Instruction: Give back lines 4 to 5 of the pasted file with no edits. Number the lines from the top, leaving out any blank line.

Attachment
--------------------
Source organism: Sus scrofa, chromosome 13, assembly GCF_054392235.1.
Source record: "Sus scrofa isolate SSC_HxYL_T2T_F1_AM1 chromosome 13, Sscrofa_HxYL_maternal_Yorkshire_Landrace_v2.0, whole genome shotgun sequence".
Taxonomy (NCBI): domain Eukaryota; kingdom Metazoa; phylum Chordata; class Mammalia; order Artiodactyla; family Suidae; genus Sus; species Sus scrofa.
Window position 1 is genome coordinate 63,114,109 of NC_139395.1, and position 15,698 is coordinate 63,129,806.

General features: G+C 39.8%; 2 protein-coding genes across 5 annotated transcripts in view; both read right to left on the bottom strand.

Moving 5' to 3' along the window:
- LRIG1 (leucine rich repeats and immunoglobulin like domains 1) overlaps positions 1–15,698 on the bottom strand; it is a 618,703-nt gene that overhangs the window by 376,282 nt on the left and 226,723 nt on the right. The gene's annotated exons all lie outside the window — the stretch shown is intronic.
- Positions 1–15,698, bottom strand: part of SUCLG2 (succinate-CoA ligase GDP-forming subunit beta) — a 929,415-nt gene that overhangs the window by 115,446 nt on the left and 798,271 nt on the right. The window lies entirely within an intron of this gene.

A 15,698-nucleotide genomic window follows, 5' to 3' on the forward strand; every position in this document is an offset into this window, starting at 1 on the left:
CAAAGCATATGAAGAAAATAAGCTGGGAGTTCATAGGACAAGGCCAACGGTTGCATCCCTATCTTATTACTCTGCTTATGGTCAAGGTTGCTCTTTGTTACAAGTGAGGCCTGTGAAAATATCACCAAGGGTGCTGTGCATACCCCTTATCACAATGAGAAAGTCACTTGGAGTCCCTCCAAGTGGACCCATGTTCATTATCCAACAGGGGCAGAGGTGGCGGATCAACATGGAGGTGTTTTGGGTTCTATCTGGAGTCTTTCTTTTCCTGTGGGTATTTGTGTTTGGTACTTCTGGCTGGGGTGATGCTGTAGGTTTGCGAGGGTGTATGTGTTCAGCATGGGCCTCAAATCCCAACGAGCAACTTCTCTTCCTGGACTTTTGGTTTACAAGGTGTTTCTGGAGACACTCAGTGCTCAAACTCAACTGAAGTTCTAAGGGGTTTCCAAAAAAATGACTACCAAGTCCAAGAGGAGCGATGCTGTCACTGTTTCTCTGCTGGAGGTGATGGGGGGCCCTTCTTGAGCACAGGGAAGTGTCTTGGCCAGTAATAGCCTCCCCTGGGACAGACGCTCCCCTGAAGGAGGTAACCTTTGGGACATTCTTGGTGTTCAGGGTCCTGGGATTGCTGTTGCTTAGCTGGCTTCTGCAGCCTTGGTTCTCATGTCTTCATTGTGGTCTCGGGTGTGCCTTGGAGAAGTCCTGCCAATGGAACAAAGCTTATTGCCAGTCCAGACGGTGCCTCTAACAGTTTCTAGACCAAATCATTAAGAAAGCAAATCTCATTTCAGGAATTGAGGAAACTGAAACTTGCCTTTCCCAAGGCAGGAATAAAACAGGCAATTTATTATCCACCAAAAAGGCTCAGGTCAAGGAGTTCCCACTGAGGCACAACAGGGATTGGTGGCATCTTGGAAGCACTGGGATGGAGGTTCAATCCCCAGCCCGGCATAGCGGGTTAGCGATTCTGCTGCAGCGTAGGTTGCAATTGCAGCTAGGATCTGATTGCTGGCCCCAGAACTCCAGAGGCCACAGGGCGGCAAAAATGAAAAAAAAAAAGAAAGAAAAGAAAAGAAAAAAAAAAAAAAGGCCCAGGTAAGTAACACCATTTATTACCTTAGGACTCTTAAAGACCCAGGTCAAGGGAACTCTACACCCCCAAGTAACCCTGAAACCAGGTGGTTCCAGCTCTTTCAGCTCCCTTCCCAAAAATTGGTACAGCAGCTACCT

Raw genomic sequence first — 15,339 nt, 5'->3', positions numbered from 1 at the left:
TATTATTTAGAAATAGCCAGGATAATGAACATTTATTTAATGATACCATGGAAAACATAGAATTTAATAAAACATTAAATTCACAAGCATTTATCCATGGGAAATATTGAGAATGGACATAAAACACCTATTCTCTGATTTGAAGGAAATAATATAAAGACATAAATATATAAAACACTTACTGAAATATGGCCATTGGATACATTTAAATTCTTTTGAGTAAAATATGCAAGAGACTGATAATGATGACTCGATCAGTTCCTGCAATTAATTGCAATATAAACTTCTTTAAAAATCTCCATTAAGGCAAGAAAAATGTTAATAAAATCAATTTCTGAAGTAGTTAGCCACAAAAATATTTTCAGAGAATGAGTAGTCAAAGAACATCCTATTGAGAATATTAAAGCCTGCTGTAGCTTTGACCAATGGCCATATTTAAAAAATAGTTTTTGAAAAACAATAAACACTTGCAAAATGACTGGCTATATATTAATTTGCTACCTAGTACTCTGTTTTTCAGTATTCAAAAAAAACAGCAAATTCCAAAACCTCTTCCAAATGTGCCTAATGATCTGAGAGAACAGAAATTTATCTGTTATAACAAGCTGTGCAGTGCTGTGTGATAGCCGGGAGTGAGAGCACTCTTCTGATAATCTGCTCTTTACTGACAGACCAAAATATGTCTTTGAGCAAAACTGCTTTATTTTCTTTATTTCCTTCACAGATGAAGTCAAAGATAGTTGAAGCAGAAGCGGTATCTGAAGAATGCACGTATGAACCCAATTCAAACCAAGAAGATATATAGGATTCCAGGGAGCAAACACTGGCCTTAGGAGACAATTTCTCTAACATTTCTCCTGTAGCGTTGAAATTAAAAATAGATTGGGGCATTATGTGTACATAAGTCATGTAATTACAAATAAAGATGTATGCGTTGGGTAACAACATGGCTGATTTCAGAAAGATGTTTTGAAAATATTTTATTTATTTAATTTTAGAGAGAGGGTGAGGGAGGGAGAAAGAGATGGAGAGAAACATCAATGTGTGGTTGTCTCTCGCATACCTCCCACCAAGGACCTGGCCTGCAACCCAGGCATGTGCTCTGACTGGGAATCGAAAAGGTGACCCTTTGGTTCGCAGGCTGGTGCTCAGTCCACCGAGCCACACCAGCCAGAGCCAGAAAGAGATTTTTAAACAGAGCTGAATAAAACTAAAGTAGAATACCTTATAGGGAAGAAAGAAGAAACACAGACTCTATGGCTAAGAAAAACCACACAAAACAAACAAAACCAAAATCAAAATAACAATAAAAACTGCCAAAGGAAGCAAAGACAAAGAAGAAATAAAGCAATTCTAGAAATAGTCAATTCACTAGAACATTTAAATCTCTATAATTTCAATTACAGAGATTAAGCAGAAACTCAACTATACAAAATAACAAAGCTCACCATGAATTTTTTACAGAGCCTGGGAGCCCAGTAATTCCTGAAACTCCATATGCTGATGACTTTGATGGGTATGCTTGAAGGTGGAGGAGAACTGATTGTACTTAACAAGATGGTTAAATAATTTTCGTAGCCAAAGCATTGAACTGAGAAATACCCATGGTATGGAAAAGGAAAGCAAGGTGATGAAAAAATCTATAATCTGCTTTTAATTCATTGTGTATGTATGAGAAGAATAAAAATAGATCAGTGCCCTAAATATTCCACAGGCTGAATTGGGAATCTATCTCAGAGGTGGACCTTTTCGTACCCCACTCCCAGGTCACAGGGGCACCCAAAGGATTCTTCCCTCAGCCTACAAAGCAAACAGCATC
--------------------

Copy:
Window position 1 is genome coordinate 63,114,109 of NC_139395.1, and position 15,698 is coordinate 63,129,806.

General features: G+C 39.8%; 2 protein-coding genes across 5 annotated transcripts in view; both read right to left on the bottom strand.